In My Own Words: Sports, patriotism and the right to protest

By: RABBI RACHEL ESSERMAN, EXECUTIVE EDITOR

I have zero interest in sports. If I never saw, read about or attended another sporting event, I could live a very happy, productive life. I do understand the various reasons why people love sports, but I feel like I’ve put in my time. My father was a very big sports fan and he liked someone to watch the games with him, whether he attended them in person or viewed them on TV. He was also a golfer and liked to talk about his golf game – shot by shot – so I learned to half listen and nod my head.
I do remember one thing he said about his fellow golfers, some of whom had been high school athletes. At least once during each round, they would stop to take aspirin because of the injuries they suffered while playing high school football. That’s why I’ve never objected to sports stars making large salaries. If their employers are making a fortune, those putting their body on the line should get a fair share. After all, they’re the ones who have to deal with the pain and anguish caused by injuries. That doesn’t end when they retire from the game. Like my father’s friends, they may suffer for the rest of their lives.
What I’ve never understood is why the national anthem was played before games. To me, professional sports are an entertainment likes movies, plays and concerts. We don’t feel the need to perform “The Star Spangled Banner” before those events. I have no objection to its being played, but I think it makes us confuse patriotism with our feelings about football and baseball. You can love the United States and still dislike sports.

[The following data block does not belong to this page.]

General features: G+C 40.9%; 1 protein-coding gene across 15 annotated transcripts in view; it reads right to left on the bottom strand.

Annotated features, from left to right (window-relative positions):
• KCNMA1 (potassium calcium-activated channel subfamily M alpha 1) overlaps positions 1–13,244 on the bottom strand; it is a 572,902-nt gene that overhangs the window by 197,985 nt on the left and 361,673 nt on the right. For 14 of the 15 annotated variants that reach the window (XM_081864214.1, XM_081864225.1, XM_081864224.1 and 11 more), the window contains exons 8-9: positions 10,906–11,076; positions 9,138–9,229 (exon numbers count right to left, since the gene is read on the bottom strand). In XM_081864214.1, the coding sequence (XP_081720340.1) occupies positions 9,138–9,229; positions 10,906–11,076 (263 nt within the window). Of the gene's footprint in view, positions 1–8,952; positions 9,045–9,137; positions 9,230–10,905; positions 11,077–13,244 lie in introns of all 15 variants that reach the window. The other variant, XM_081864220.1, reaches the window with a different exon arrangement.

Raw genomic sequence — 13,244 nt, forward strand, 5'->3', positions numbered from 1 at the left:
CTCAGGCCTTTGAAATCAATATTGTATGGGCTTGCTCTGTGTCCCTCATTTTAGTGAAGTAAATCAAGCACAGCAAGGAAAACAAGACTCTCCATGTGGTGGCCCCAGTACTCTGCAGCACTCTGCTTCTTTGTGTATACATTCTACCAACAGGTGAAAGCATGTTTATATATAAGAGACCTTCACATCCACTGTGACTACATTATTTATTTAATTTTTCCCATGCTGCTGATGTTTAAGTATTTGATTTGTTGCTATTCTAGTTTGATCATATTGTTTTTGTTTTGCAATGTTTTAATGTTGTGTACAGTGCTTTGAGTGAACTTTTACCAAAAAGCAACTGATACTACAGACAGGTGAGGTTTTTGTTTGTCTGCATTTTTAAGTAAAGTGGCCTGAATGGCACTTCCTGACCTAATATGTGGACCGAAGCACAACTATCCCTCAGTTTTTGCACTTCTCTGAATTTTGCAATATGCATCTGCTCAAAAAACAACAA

Since sports and patriotism have become conflated, it becomes a powerful symbol when a player kneels, rather than stands, during the national anthem. This nonviolent, silent protest has caused a great deal of fuss. Our right to free speech includes non-verbal communication and the players are exercising that right. Plus, no one is physically injured when the players are kneeling and no property is being damaged. I understand both sides of the issue: some feel that kneeling is disrespectful to the U.S. and its armed services, while others believe that institutionalized racism is more disrespectful to the democratic ideals for which our country stands.
A recent change (at least, as of this writing) is that NFL players will no longer be required to be on the field for the national anthem, as they were in the past. However, if they are on the field, they will now be required to stand. If they don’t, the team can take disciplinary action against them. If the team doesn’t, then the National Football League can fine the team. This may sound like an OK compromise, but no one discussed this with the NFL Players Association, so this has not been agreed to by all sides. Another option has not been discussed, at least in the articles I’ve read: We could stop playing the national anthem before sporting events and stop confusing sports with patriotism. We could also recognize that not every citizen has shared equally in the freedoms the U.S. offers.